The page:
• a method oi! detecting and measuring physical conditions and properties of materials comprising alternately connecting in an oscillatory circuit a condenser, the capacity of which is infiuenced by the material to be tested, and a condenser of known capacity, passing the currents in the anode circuit in alternate succession to the detecting means, varying the capacity of said known condenser until no indication is shown upon the detecting means and measuring the properties by reading the alteration of capacity of the known condenser.

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Description

ELECTRICAL METHOD OF AND MEANS FOR TESTING MATERIALS Filed July 30, 1930' 4 Sheets-Sheet l flizforneys Oct. 24-, 1933. J. J DOWUNG 1,932,337
ELECTRICAL METHOD OF AND MEANS FOR TESTING MATERIALS Filed July 30, 1930 4 Sheets-Skeet 2 Fig-5- y p liventor fl ttorneys Oct. 24, 1933. J J BOWLING 1,932,337
ELECTRICAL METHOD OF AND MEANS FOR TESTING MATERIALS Filed July 30, 1930 4 Sheets-Sheet 3 Jdfpa w/lr) Oct. 24, 1933. J DQWUNG 1,932,337
ELECTRICAL METHOD OF AND MEANS FOR TESTING MATERIALS Filed July 30, 1950 4 Sheets-Sheet 4 a; B, .13 E A Patented Oct. 24, 1933 UNITED STATES PATENT OFFIGE ELECTRICAL METHOD OF AND MEANS FOR TESTING MATERIALS Application July 30, 1930, Serial No. 471,799 and in Great Britain July 30, 1929 15 Claims.
As is now well known the presence of moisture in material; the variation of thickness or density of slabs of material; the relative movement of parts of a device such as a seismometer, enginebalancing machine, balance, weighing machine, extensimeter, accelerameter etc., and a number of other effects may produce a change in the capacity of an electrical condenser in sundry ways.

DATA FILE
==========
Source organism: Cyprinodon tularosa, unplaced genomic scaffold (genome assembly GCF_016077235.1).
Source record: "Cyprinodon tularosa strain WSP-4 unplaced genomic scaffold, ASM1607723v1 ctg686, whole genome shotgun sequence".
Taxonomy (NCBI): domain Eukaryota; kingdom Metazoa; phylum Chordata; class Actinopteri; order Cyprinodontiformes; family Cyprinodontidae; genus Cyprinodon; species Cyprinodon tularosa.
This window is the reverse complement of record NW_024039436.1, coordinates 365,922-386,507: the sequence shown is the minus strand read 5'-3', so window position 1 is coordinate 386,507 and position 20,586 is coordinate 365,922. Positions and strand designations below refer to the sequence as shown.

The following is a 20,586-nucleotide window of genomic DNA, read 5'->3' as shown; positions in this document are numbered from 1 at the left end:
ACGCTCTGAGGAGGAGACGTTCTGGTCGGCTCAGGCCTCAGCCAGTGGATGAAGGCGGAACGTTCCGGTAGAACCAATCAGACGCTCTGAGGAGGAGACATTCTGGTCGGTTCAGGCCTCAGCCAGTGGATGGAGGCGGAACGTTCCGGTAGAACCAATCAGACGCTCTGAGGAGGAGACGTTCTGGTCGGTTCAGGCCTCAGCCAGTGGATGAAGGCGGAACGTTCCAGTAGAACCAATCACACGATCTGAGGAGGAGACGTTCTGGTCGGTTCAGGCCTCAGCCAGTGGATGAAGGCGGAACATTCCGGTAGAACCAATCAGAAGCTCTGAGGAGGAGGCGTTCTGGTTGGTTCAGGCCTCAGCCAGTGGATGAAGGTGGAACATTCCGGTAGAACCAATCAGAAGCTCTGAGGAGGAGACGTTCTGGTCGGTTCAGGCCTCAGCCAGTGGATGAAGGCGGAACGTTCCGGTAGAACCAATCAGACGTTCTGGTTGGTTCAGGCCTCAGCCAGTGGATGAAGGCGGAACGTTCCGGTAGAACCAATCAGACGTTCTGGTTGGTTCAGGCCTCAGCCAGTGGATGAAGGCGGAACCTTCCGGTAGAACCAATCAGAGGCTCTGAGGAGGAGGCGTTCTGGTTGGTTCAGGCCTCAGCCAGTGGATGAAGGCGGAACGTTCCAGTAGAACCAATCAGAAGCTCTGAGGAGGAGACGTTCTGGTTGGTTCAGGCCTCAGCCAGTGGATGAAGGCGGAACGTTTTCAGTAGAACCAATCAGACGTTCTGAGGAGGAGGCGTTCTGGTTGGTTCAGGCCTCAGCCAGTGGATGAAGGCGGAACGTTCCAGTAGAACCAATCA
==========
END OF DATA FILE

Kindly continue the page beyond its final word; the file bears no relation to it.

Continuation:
This knowledge has been made use of as the basis of methods of detecting and measuring variations in physical conditions or properties of materials and the like and various arrangements have been proposed in which the condenser is associated with thermionic valve means to enable changes, which ought to be made known, to be ascertained.
Generally the condenser and valve have been used with a battery and a device responsive to current variations such as a galvanometer, but heretofore the arrangements in practice have been complicated due to the necessity for compensating in some way for battery variations etc.
The object of the present invention is to enable the requisite detection and measurement to be effected in a more expeditious and accurate manner than has previously been possible and by devices which are simple, reliable and highly sensitive.-
One form of apparatus suitable for carrying out the invention consists in the combination of a device such as a galvanometer or telephone with at least two devices such as condensers or photo electric cells capable, either directly or indirectly, of responding to electrical conditions due either to a common source or to two sources which bear a definite relationship to each other, and in one case, a possible disturbing influence, the various elements being connected in circuit in such a manner that the detection and measurement is not dependent upon the action alone of the device purposely exposed to the possible disturbing influence referred to but upon both devices either simultaneously or successively.